Lock Down a Last-Minute Race: 9 Hacks

Hiking By Brian Norton |

Maybe you just heard that Hunter Hayes is headlining St. Jude Rock ‘n’ Roll Nashville at the end of April. Perhaps your partner will get asked on a last-minute business trip to San Diego in June, or your friends are known to plan impromptu Vegas road trips on a whim—and would definitely beg you to bring your booty along.

Whatever the circumstances, great getaways are often spontaneous. The only problem is, a race in one of these race-friendly cities might be only a few weeks out. Should you throw your visor in the ring or plan to stick to the sidelines?

If you’re already a regular runner who logs 20 to 30 miles per week, don’t count yourself out just yet. By setting realistic expectations and making the most of your training time, running a half marathon or marathon even just four to six weeks in the future is definitely doable. While not advised on a diet of zero training, read on for nine ways to make those last-minute miles matter most.

Frequency trumps volume

To reduce recovery time, do shorter but more frequent runs each week, rather than sticking to a weekly long run. Even a 30-minute run on an easy day is worthwhile. If your schedule allows, once a week try a double run day: running in the morning and then again in the afternoon. Go half the distance in the second run.

Quality over quantity

There’s no time for track sessions or hill repeats—you’re off the hook there. Instead, add short, intense bursts of speed with “fast feet” (a quicker, lighter footspeed, or cadence) to your runs. Try two to three rounds (15, 25, 35, 45, 35, 25, 15 sec) with 1 minute easy between each burst and five to 10 minute easy between rounds.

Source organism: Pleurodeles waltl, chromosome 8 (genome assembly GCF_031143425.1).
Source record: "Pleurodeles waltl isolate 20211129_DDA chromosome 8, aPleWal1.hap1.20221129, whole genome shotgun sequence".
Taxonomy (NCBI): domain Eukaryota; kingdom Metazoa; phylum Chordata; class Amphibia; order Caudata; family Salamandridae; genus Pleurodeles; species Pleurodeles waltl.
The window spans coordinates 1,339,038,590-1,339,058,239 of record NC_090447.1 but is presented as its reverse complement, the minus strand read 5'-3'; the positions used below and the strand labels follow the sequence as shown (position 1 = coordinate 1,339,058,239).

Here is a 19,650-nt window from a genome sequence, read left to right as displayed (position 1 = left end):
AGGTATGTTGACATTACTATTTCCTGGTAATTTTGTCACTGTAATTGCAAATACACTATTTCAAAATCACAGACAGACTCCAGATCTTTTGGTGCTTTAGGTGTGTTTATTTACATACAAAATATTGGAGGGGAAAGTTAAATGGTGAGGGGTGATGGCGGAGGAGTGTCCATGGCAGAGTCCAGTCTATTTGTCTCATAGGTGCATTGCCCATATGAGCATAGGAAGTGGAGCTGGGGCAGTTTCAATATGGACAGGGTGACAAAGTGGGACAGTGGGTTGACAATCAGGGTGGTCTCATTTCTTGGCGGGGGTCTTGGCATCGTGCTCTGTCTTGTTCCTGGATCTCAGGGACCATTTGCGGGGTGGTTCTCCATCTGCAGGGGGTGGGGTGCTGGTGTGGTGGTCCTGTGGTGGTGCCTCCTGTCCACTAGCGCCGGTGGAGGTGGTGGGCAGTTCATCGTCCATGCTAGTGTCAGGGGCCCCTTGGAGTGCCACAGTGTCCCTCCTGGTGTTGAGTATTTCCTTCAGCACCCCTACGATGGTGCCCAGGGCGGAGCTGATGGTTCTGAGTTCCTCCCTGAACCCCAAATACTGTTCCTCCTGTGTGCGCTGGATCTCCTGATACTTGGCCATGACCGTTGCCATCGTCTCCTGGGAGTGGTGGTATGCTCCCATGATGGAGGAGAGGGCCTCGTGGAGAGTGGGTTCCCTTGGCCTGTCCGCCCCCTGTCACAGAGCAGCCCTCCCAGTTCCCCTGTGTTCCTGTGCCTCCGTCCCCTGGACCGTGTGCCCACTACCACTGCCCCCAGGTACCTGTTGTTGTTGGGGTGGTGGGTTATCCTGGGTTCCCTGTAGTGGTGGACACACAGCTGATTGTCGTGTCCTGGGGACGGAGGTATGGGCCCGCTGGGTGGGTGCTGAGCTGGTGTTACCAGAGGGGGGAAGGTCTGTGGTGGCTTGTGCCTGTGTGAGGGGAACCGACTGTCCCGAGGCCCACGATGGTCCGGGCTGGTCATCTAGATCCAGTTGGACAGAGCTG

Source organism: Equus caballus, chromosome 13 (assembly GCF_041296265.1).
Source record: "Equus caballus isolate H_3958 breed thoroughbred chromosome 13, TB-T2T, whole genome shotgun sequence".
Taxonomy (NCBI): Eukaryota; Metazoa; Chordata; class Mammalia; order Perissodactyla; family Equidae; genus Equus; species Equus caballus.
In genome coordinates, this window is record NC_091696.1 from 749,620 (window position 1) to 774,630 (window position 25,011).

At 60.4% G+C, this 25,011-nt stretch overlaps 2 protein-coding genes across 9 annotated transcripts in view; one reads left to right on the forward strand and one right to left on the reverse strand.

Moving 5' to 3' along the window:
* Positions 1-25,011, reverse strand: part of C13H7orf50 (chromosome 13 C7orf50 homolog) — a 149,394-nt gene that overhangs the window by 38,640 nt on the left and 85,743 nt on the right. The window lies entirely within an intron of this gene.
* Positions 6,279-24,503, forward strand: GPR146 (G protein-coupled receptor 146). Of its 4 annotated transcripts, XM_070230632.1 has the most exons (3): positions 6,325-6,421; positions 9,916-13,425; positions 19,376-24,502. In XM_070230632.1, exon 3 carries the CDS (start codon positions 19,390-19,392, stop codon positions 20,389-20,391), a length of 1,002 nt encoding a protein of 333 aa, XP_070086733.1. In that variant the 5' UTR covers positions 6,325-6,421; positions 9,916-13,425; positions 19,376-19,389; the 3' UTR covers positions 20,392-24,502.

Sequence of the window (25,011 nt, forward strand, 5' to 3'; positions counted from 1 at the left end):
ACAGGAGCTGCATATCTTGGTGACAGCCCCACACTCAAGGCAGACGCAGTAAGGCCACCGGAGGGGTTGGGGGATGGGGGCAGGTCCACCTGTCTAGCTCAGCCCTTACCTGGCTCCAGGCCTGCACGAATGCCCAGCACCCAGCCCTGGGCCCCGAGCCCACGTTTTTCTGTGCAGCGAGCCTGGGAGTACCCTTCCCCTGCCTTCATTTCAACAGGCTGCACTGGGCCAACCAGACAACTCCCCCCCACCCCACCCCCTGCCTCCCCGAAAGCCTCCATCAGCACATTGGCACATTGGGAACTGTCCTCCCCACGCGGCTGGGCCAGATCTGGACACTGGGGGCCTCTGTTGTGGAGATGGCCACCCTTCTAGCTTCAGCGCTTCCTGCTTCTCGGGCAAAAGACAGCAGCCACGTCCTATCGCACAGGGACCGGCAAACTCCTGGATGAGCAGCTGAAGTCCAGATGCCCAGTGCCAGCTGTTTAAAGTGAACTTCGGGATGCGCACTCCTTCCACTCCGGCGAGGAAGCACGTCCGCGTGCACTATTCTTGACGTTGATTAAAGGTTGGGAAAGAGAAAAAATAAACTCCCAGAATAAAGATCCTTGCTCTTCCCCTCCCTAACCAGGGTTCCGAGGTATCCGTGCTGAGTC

Hit the gym

Carve out 20 to 30 minutes twice a week for functional strength work that is dynamic, mimics running, and won’t wear out your legs. Add walking lunges with a twist/torso rotation, step-ups, inchworms, single-leg Romanian deadlifts, and multi-planar single-leg hops to stability, glute, and core exercises.

Manage your expectations and your ego.

Sure you’re a badass runner, but this time try leaving your ego at home. Prioritize having fun, stop to smell the cherry blossoms, and maybe even take a break for photos if the situation calls for it. (And trust us, many of the Rock ‘n’ Roll races, do!)

There is no shame in walking

Walk breaks are your secret weapon when it comes to keeping fatigue at bay. Incorporate short walk breaks at every aid station, on inclines to manage heart rate, and when your form starts to falter.

Pace wisely

When the gun goes off, start slowly, walk through aid stations, and if you feel good with half mile or mile left to go, then have at it. But until that time, reign yourself in.

Fuel and hydrate

Even if you only have a few weeks to prep, that’s still plenty of time to test drive your fuel plan in training runs to ensure it agrees with your system. On race day, don’t pass up the Gatorade Endurance and SIS energy gels at the numerous aid stations. Fuel and hydrate consistently, sipping water as needed to balance the gut and promote gastric emptying.

Race day magic

What seems nearly impossible in training suddenly becomes easier on race day. What’s different? For starters, the cheering spectators won’t let you quit, the entertaining aid stations will help keep your morale high and your needs met, and the bands along the course will definitely lighten your step.

Toughen up, buttercup

Running an endurance race with just a few weeks of training isn’t a cakewalk, so bring a healthy dose of grit and a good attitude to the starting line. If you start to feel worn down, remember what’s waiting for you just past the finish line. A friends’ weekend like no other, an unexpected getaway with your sweetie, or, best of all, Hunter Hayes!

Who’s ready to hit the road?

Subscribe to Our Newsletter for Discounts, Promotions & Latest News

Leave a Reply

Your email address will not be published. Required fields are marked *

11 + 5 =